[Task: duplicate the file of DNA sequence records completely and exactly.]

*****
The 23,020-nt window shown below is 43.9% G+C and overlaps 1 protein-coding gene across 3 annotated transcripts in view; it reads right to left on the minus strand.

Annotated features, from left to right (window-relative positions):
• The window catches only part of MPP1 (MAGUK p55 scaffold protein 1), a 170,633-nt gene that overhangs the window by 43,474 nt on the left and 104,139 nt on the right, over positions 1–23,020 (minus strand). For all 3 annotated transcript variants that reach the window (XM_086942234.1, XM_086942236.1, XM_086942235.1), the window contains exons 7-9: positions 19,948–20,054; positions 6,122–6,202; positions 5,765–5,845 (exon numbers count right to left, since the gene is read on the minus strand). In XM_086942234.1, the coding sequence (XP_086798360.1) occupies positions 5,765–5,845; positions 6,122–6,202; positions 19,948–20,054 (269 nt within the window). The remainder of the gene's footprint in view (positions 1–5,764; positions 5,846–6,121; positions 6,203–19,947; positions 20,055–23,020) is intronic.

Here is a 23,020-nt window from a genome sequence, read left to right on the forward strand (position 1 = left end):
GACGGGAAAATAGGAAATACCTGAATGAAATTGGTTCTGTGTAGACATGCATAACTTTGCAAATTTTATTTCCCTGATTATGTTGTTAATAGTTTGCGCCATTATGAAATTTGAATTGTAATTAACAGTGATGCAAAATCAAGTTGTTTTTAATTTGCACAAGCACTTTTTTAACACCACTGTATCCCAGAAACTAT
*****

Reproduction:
The 23,020-nt window shown below is 43.9% G+C and overlaps 1 protein-coding gene across 3 annotated transcripts in view; it reads right to left on the minus strand.

Annotated features, from left to right (window-relative positions):
• The window catches only part of MPP1 (MAGUK p55 scaffold protein 1), a 170,633-nt gene that overhangs the window by 43,474 nt on the left and 104,139 nt on the right, over positions 1–23,020 (minus strand). For all 3 annotated transcript variants that reach the window (XM_086942234.1, XM_086942236.1, XM_086942235.1), the window contains exons 7-9: positions 19,948–20,054; positions 6,122–6,202; positions 5,765–5,845 (exon numbers count right to left, since the gene is read on the minus strand). In XM_086942234.1, the coding sequence (XP_086798360.1) occupies positions 5,765–5,845; positions 6,122–6,202; positions 19,948–20,054 (269 nt within the window). The remainder of the gene's footprint in view (positions 1–5,764; positions 5,846–6,121; positions 6,203–19,947; positions 20,055–23,020) is intronic.

Here is a 23,020-nt window from a genome sequence, read left to right on the forward strand (position 1 = left end):
GACGGGAAAATAGGAAATACCTGAATGAAATTGGTTCTGTGTAGACATGCATAACTTTGCAAATTTTATTTCCCTGATTATGTTGTTAATAGTTTGCGCCATTATGAAATTTGAATTGTAATTAACAGTGATGCAAAATCAAGTTGTTTTTAATTTGCACAAGCACTTTTTTAACACCACTGTATCCCAGAAACTAT